Peace award for UNIC Director

28 September 2014
Receiving the award

UNIC New Delhi Director Kiran Mehra-Kerpelman was awarded the Brahma Kumaris – Sister Shanti Award for “extraordinary ordinary and commitment to humanity” at a ceremony in New Delhi on 28 September.

Ms. Mehra-Kerpelman said she was humbled by the award, and that it was the “spirit of the UN Charter” as well as UNIC’s motto – UN-India Connect! – which guided and defined her work.

Ms. Mehra-Kerpelman was one of three awardees at the special ceremony.

The United Nations and the Brahma Kumaris have similar aims," Ms. Mehra-Kerpelman said in her acceptance speech. "Peace is one of the three pillars of the United Nations and it is our constant endeavour to promote it."

And “when I stand here and look at your faith in peace, tolerance and harmony, it gives me hope. Your work gives us strength,” Ms. Mehra-Kerpelman added. 

“Through this act of coming together for a common purpose, the United Nations, with organizations such as yours, strives to contribute to the cause of peace.

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Premiere Celebration de la Journee Internationale Pour L’elimination Totale des Armes Nucleaires

25 September 2014
Entertainers at the event

A l’instar des Centres d’Information à travers le monde et comme souhaité par le Secrétaire Général des Nations Unies, Monsieur Ban Ki Moon, le CINU Lomé s’est fortement impliqué dans l’organisation de la première célébration la Journée Internationale pour l’élimination totale des armes nucléaires. Fixée au 26 Septembre 2014, cette journée a été observée à Lomé vingt quatre heures plus tôt, soit le jeudi 25 Septembre. Elle a été organisée par le Centre régional des Nations Unies pour la paix et le désarmement en Afrique (UNREC) en collaboration avec l’Institut Goethe de Lomé, le Centre d’Information des Nations Unies (CINU) et des organisations non gouvernementales ainsi que les Associations Les Messagers de la Jarre de Paix (AMJP) et Visions Solidaires. L’organisation de la couverture médiatique a été assurée par le CINU tout comme les prises de vues. Une projection de film documentaire suivie de débat a constitué le clou de la cérémonie qui s’est déroulée dans l’enceinte de l’Institut Goethe. Intitulé « L’HOLOCAUSTE NUCLEAIRE », le film rappelle la puissance destructrice des armes nucléaires capables d’anéantir l’humanité.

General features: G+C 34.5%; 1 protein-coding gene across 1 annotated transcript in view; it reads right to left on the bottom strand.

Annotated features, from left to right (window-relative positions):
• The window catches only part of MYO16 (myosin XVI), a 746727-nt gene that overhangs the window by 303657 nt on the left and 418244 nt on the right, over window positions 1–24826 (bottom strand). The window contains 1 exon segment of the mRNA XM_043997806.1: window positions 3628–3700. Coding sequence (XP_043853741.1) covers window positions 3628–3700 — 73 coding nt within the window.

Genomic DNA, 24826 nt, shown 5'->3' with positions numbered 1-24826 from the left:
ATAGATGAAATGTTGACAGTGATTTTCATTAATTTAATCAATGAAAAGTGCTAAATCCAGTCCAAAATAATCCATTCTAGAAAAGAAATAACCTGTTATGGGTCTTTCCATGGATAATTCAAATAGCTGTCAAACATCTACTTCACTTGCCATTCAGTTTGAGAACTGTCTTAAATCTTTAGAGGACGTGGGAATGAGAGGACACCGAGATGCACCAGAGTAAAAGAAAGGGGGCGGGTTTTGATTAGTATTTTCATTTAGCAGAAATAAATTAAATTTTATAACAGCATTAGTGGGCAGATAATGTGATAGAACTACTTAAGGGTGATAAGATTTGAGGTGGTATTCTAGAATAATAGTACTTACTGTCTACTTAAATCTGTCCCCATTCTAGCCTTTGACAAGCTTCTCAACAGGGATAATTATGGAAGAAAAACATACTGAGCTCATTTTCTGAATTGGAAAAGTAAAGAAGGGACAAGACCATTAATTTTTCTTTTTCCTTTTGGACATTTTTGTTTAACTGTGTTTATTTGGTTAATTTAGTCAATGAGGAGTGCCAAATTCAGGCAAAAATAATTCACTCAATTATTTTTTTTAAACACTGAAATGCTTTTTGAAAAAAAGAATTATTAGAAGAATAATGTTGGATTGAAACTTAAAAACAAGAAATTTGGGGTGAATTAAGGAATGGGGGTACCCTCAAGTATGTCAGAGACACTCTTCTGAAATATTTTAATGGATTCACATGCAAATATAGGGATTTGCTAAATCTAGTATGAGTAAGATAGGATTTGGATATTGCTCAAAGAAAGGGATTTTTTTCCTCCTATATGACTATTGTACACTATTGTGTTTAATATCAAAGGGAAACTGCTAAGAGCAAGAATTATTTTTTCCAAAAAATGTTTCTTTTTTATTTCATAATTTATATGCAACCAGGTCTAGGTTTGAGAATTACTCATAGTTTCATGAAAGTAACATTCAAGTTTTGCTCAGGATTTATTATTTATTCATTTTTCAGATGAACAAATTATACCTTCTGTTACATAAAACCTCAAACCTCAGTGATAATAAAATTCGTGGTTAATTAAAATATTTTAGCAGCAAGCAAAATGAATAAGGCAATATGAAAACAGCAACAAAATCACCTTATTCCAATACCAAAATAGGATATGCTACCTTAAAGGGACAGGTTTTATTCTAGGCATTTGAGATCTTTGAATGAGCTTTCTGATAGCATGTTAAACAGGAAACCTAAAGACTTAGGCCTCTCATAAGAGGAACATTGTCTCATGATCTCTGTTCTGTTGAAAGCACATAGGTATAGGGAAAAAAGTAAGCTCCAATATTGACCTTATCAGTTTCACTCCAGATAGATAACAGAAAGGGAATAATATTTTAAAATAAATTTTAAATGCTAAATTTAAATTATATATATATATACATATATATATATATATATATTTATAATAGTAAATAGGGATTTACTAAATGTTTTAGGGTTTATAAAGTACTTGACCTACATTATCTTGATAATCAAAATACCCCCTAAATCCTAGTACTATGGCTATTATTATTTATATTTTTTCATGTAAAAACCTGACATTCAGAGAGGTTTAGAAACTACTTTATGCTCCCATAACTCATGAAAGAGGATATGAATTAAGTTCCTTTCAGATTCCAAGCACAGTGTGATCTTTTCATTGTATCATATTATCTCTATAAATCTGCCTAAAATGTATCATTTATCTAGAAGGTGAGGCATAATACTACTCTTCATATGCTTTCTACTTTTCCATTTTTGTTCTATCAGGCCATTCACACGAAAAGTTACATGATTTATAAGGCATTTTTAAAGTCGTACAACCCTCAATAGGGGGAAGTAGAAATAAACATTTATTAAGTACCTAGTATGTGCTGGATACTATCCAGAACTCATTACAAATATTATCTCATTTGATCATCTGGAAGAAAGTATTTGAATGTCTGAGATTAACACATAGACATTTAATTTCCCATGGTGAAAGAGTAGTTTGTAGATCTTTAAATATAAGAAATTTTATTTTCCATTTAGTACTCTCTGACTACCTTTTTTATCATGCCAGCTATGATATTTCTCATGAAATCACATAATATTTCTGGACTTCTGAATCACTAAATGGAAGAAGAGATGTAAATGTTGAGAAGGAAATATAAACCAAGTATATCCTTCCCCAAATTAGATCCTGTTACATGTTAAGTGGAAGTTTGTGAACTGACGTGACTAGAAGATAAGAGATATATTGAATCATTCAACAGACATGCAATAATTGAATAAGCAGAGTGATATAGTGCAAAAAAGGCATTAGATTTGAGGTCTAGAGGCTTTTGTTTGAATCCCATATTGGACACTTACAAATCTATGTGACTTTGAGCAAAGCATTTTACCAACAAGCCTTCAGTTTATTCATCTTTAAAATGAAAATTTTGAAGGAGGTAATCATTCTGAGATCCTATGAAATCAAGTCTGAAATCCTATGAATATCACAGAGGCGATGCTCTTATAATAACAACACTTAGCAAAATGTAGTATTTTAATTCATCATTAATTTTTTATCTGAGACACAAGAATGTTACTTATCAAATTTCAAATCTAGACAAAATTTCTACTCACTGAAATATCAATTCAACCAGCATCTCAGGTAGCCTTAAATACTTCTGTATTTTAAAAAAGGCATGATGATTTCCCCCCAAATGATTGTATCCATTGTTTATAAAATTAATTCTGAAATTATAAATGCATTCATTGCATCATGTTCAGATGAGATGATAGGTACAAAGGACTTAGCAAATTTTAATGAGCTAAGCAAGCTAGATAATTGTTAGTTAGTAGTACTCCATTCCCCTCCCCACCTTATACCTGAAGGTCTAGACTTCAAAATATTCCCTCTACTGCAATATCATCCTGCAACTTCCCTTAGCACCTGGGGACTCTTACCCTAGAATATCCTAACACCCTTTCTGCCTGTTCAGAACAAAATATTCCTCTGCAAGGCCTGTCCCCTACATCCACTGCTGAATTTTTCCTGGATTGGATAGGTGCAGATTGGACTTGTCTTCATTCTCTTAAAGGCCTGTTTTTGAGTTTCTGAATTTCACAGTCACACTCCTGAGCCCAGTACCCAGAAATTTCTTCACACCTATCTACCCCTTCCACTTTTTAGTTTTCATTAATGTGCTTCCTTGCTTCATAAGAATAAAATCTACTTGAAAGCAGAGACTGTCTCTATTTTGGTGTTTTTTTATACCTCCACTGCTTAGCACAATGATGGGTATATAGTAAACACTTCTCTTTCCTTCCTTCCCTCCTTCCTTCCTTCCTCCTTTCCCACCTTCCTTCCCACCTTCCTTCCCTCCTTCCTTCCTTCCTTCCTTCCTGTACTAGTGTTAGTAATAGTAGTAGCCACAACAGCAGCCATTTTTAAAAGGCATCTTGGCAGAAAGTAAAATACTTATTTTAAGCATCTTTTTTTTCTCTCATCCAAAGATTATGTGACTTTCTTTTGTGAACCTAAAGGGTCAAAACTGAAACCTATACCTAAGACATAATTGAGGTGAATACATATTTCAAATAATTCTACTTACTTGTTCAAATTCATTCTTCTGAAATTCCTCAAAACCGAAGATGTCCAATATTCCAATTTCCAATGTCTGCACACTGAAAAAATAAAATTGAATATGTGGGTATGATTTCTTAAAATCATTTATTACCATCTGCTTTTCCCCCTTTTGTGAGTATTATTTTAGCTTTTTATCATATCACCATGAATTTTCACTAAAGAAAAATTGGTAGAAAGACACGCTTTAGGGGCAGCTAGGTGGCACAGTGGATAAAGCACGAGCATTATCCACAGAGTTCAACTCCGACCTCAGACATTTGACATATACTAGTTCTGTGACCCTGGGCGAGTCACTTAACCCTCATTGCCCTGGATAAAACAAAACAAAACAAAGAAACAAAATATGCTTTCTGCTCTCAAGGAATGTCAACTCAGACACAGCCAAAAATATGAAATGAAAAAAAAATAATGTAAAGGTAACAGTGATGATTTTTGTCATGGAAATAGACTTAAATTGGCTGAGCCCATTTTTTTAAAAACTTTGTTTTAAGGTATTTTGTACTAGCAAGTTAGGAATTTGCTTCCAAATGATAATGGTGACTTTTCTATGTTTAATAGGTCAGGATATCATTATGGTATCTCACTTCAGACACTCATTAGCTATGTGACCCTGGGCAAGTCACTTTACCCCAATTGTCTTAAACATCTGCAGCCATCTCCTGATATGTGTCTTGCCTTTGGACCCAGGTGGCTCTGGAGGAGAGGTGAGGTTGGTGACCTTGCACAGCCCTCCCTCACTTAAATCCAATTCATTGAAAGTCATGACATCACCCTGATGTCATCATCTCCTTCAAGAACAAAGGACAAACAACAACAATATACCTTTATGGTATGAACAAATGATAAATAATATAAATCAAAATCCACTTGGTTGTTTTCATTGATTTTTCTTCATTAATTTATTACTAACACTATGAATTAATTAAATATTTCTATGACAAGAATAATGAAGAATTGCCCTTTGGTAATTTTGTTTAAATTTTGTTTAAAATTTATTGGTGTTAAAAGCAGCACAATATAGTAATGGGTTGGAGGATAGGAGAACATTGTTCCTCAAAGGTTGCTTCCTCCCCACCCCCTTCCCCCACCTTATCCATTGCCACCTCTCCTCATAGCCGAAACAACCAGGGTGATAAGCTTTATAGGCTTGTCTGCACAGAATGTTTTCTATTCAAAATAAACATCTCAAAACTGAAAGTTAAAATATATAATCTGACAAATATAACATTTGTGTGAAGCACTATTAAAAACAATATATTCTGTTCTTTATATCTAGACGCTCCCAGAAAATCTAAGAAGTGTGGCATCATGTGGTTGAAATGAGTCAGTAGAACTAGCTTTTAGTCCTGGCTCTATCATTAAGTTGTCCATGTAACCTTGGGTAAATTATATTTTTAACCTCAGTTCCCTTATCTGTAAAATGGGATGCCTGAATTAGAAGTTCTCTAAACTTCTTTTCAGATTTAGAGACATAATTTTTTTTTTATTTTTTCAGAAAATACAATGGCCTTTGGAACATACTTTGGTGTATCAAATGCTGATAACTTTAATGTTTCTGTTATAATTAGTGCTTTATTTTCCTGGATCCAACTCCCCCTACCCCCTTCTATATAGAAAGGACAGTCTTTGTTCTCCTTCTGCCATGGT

Dans son mot de bienvenue, le Directeur de l’Institut Goethe, Monsieur Edem Attiogbé a exprimé sa gratitude au Directeur de l’UNREC pour avoir choisi son Institut pour abriter cette cérémonie historique. 

Après avoir exprimé sa joie d’organiser cette journée destinée à sensibiliser le public sur la menace posée à l’humanité par les armes nucléaires, le Directeur de l’UNREC, Monsieur Marco Kalbusch a lu à la centaine de participants le message circonstanciel du Secrétaire Général des Nations Unies, Monsieur Ban Ki Moon. Selon ce dernier : « La Journée Internationale n’est pas seulement l’occasion d’appeler à une limitation des armes nucléaires, de leur portée ou de leurs déploiements ou à l’atténuation de leur rôle dans les politiques de sécurité. C’est aussi l’occasion pour la communauté mondiale de réfléchir aux nombreux avantages que présenterait le désarmement nucléaire, qu’il s’agisse de la sécurité ou de la préservation des ressources financières et scientifiques. C’est l’occasion d’imaginer les conséquences auxquelles on peut s’attendre si la doctrine, fragile et risquée de la dissuasion nucléaire, venait à échouer. »

L’intervention du Directeur de l’UNREC a été suivie de la prestation du conteur traditionnel Eklu Nathey Ablodévi qui a délivré un message au « nom des artistes du monde entier » appelant à l’élimination totale des armes nucléaires et à un engagement de tous à œuvrer dans ce sens. 

Suite à la projection du film, le public a été convié à un débat animé par un panel de cinq personnes qui ont mis en exergue les différents aspects de l’utilisation des armes nucléaires allant des traumatismes et des séquelles sur la santé des victimes aux conséquences sur l’environnement  et  la nécessité de les éliminer complètement, afin de mobiliser la communauté internationale en vue de la réalisation de l’objectif commun qui est l’édification d’un monde exempt d’armes nucléaires. Le débat avec le public composé d’étudiants, d’universitaires, de diplomates, de représentants d’organisations de la Société Civile, etc a permis d’approfondir les différentes interventions du panel.

La soirée de célébration de cette Journée Internationale pour l’élimination totale des armes nucléaires a été égayée par la troupe de ballets « AMLIMA » et ses échassiers.  

First Celebration of the International Day for the Total Elimination of Nuclear Weapons in Togo

25 September 2014
Audience members

To mark the first International Day for the Total Elimination of Nuclear Weapons (26 September 2014), the United Nations Information Centre (UNIC) in Lome, in collaboration with the United Nations Regional Centre for Peace and Disarmament in Africa (UNREC) and two NGOs -- “les Messagers de la Jarre de Paix” (AMJP) and “Visions solidaires”, organized a screening of the documentary "Nuclear Holocaust”, followed by a panel discussion, on 25 September, at the Goethe Institute in Lome. The documentary, recalls the adverse effects nuclear weapons have on humanity.